Flickhead
DVD Review
By Richard Armstrong

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Esurio Admitto

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The Young Ones:

MediaMag’s Short Circuit Film Competition

Twenty-one shorts, trailers and pop videos

From the English and Media Centre, London

Visit the Official site

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    Too many shorts slip through the cracks because we catch them in lots or in anonymous contexts such as daytime or graveyard shift TV. As a result, for many in their potential audiences, shorts tends to stay in the undergrowth of international film production, even while festival after festival opens its doors to them and critical writing proliferates. But a short film’s grasp of mainstream aesthetics and mythology can be its strongest suit, affecting us like smart marginalia to official practices.
    The MediaMag Short Circuit short film competition is the initiative of the UK education resource Media Magazine, a publication catering to film and media students of the 16-18 age range. A shortlist of twenty-one shorts, trailers and pop videos has appeared on a DVD and there are some powerful little movies on it.
    Shot on the streets of Cambridge, England by people from Long Road 6th Form College, Esurio Admitto uses a smeared stop motion look to chart the fortunes of a young man chased by a savage beast and out of step in the modern urban environment. The fear of conformity recurs in these films, cropping up in the bracing Paper Chase, made by Rory Marland of Stewart’s Melville College in Scotland. In this athletic odyssey through (oddly deserted) concrete spaces, the chase becomes an exercise in municipal gymnastics. ‘Parkour’, we are told in a credit, is a way of “moving fluidly through your environment—DO NOT try this without supervision”!
    MediaMag’s selection criteria included a feeling for genre, and “technical excellence—products which look and feel like ’the real thing.’” Many of these films riff nicely on the style and conventions of mainstream filmmaking. Based on a Roald Dahl story, Xaverian 6th Form College’s Lamb to the Slaughter is a dark tale sparely told in which Jasmine Kerr’s scorned lover metes out justice of a peculiarly raw variety. I particularly liked the ancient British Board of Film Censors notice at the beginning, and the ironic use of Edith Piaf’s Non, Je ne Regrette Rien!
    Another period drama catching the gloomy naturalistic look of BBC ‘heritage’ television is Abingdon and Witney College’s adaptation of Oscar Wilde’s Lord Arthur Saville’s Crime. With its strong acting, assured grasp of the tropes of literary dramatization, burnished flashbacks, and evocative use of Oxford exteriors, James Graham’s film looks at an old story with a decidedly fresh eye.

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Lamb to the Slaughter

    Some works fall into the protest or advocacy genre, made out of a passionate regard for the world the filmmakers must inhabit. Promoting the work of the British Dyslexia Association, Greenford High School’s Misunderstood is a documentary attempt to clarify misconceptions surrounding reading and spelling disorders. With its reiteration of interviewees’ words on screen and the writing spilling over the image, the film makes words themselves interesting to watch, belying the idea that filmmaking excellence has to be just about the image. Greenford’s Reetu Kapila is responsible for a trailer for Raw, an angry film about the butchery trade that questions our investment in animals as food. I happened to come to Raw from seeing the frenetic and rapacious 2004 remake of Dawn of the Dead, which for this spectator only reinforced Kapila’s message!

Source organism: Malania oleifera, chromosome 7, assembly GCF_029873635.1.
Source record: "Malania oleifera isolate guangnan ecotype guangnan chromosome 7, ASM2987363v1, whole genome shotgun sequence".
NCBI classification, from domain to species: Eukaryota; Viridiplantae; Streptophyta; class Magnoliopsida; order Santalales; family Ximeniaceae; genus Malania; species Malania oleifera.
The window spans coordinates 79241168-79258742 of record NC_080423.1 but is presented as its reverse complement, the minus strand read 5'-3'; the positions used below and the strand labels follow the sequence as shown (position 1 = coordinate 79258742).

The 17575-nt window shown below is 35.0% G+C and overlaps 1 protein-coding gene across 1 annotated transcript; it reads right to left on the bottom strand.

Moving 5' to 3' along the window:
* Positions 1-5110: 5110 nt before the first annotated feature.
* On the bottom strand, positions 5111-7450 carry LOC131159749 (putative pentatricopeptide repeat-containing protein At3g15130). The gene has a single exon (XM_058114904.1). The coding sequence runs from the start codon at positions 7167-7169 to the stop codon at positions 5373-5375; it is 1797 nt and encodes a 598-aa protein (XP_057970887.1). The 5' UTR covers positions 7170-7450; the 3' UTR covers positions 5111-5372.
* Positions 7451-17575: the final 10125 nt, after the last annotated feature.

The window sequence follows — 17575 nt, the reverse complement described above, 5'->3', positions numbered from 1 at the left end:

The modern horror movie haunts these filmmakers. Alex Cooke and Christopher Snelling’s Surreal re-animates The Blair Witch Project’s account of an account as a man investigates subsidence and flooding in an eerie deserted field. Foregrounding the failure of modern image and telecoms technology before the spectre of the metaphysical as the environment morphs into a mysterious brick folly, the film reminds us of BWP’s disorientation of narrative space. Among the trailers, Lucie Wilson’s Cursed had the interesting idea of depicting dreams as images and apparitions appearing as if through television static. After the dreamer awakes, the TV continues to transmit dream imagery. It is as if our dreams are immanent, waiting to burst from every screen. Cursed evokes the sound and peculiar abstract image white noise makes. Long Road’s trailer for Fragile Heart is an elderly lady’s recollection of her Edwardian girlhood. It recalls Lucie Hadzihalilovic’s enigmatic feature Innocence (2004). Latymer College’s Her riffs on Sam Raimi’s trademark camera dashing through woods, and the diabolic avenging female of recent Japanese horror.
    Among a selection of pop videos, several stand out. From Cirencester College, Girl on a Bus evokes those blissful 1960s promotions such as Cliff Richard’s Summer Holiday (1963), in which youth cavorts in public places. Crisply shot in black-and-white and color, and unafraid of the solar flair, in Cirencester’s film a girl plays out her heart’s desire along the bus aisle as sunlight pours through the window. Vibrant and funny, Latymer College’s Nobody but Me finds an Elvis lookalike frolicking through a series of London locations. Its opening montage is great! And finally, like Esurio Admitto and Lamb to the Slaughter, Ocean Avenue won a MediaMag prize. Driven by effervescent pop and consumer desire, this amusing spoof of MTV is nicely ironic. These filmmakers are going places. You read it here…

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Copyright © 2006 by Richard Armstrong